USC Center for Autonomy and Artificial intelligence

Laying the Foundations for Truly Intelligent Autonomy

The Center for Autonomy and AI (Double AI) at the University of Southern California is a newly established research center that aims to bring together a faculty team with deep and broad expertise in related areas to solve fundamental research problems that are bottlenecks in development of Intelligent Autonomy technologies. The Center seeks partnerships with industrial affiliates for synergistic efforts at addressing such research problems. The Center also aims to train students in state-of the-art methodologies in AI and Autonomy that are likely to prove instrumental in autonomous system technology development efforts.


To develop fundamental foundations of Intelligent Autonomy by leveraging and enriching latest developments in Artificial Intelligence for application in robotics and autonomous systems.

The USC AAI (Double AI) Center aims to develop fundamental foundations of Intelligent Autonomy by leveraging and enriching the latest developments in Artificial Intelligence for autonomous systems. Applications abound from autonomous robotics and mobility systems to autonomous operation in large scale infrastructure systems. The Center aims to conduct cutting edge research in close collaboration with industrial partners. Deep engagement with industrial partners will provide insight on critical research needs of industry. The Center aims to collectively envision a high impact research agenda to further intelligent autonomy technologies on shared and critical needs with its industrial partners.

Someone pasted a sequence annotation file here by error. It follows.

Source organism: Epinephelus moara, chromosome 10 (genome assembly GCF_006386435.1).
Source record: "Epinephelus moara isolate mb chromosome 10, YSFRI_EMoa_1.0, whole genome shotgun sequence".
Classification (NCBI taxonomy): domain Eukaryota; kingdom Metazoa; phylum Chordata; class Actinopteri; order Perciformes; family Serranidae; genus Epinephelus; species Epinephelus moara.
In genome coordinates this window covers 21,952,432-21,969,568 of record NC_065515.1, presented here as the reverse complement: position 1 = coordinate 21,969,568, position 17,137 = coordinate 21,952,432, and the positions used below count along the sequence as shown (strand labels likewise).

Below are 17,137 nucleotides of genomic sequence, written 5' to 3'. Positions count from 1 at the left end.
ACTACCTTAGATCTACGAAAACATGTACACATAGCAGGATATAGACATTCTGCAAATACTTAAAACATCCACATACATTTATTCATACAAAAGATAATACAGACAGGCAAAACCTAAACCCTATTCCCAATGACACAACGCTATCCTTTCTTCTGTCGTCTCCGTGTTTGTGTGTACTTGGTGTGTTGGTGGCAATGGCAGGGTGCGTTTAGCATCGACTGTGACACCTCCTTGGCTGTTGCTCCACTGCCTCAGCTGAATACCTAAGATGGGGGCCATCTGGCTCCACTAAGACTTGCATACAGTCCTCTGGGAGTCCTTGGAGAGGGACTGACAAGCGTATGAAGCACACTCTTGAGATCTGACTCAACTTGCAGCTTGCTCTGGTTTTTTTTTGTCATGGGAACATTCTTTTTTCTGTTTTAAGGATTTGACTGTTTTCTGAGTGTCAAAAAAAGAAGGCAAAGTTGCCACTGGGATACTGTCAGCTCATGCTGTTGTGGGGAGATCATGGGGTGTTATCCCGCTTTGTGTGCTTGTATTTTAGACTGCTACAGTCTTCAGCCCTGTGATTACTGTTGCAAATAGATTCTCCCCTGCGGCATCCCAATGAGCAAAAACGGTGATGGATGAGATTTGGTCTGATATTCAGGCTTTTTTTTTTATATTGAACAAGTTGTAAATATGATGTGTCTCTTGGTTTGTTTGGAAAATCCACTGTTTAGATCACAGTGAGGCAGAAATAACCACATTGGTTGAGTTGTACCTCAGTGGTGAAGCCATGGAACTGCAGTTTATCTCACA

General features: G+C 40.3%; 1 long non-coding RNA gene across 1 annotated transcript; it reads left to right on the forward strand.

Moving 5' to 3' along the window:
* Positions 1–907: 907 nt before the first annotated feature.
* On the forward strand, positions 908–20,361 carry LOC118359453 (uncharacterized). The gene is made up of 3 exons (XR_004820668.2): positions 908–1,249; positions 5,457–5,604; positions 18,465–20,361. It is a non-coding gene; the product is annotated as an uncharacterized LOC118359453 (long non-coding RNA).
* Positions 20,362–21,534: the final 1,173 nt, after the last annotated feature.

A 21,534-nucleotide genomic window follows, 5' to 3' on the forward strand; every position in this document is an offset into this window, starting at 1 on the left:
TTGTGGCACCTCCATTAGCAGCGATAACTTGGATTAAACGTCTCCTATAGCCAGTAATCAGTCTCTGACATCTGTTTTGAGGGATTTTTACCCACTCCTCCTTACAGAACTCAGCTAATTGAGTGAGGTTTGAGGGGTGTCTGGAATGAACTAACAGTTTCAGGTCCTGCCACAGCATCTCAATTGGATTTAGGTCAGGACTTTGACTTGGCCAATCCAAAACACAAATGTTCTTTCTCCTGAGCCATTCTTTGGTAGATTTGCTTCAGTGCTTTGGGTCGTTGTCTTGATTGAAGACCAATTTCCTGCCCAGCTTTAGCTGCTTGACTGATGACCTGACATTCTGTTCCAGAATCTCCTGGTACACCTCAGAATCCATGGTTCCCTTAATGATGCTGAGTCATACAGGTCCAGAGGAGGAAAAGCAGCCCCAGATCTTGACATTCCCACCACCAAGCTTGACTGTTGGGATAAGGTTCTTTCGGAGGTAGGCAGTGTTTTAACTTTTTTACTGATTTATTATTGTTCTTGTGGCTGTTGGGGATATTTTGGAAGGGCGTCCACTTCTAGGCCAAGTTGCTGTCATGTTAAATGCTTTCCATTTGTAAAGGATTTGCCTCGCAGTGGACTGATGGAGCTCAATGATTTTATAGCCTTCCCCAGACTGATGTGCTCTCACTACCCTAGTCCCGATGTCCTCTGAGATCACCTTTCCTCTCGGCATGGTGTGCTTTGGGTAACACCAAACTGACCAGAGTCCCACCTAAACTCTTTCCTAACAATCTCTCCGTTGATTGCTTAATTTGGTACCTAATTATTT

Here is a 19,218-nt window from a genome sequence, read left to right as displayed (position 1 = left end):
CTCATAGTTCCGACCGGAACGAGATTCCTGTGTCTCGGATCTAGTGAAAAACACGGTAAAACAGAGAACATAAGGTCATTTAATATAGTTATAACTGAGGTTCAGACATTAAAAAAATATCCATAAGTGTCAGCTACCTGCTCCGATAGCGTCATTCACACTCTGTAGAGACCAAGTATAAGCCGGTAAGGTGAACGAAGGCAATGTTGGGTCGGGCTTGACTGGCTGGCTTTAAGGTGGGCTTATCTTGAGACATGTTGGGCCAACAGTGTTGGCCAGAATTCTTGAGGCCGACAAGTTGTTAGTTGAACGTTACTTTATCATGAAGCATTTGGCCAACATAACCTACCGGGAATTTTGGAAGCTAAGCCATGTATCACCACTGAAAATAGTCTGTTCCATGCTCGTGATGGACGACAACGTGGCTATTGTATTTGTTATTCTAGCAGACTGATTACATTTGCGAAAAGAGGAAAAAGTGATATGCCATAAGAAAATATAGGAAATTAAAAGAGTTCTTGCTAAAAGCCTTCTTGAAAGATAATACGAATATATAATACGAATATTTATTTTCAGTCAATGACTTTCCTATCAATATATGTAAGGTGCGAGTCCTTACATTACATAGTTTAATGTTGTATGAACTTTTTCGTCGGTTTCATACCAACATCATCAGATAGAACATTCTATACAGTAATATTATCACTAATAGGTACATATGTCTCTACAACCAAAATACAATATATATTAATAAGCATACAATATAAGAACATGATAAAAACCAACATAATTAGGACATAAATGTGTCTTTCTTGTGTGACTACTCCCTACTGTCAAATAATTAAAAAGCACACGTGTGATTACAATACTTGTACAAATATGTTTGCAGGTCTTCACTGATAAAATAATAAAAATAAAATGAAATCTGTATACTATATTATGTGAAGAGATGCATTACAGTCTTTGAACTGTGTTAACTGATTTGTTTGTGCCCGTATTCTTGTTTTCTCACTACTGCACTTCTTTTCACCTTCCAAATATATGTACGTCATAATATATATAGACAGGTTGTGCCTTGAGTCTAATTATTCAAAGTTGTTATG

The Center's activities are advised by an Industrial Advisory Board consisting of representatives from its Industrial Partners.

History of Autonomy and AI @ USC

USC has a long and highly distinguished history in related fields. Among important faculty who made seminal contributions towards development of intelligent autonomous systems are the following.

Richard E. Bellman, Professor of Electrical Engineering, Mathematics and Medicine at USC (1965-1984) is the father of dynamic programming, the key principle on which most of modern control theory and autonomous system design are based on.

Richard S. Bucy, a Professor in the Aerospace and Mechanical Engineering Department at USC was a co-inventor of the Kalman-Bucy filter used in many commercial and military applications including the Apollo missions, Space Shuttle, GPS, and other guidance applications.

George A. Bekey, Professor of Electrical Engineering and Computer Science over a 40 year career at USC significantly advanced the art of robotics and automation, and greatly influenced the direction of such areas as humanoid development, human-robot interaction, and coordination and control of multiple robots.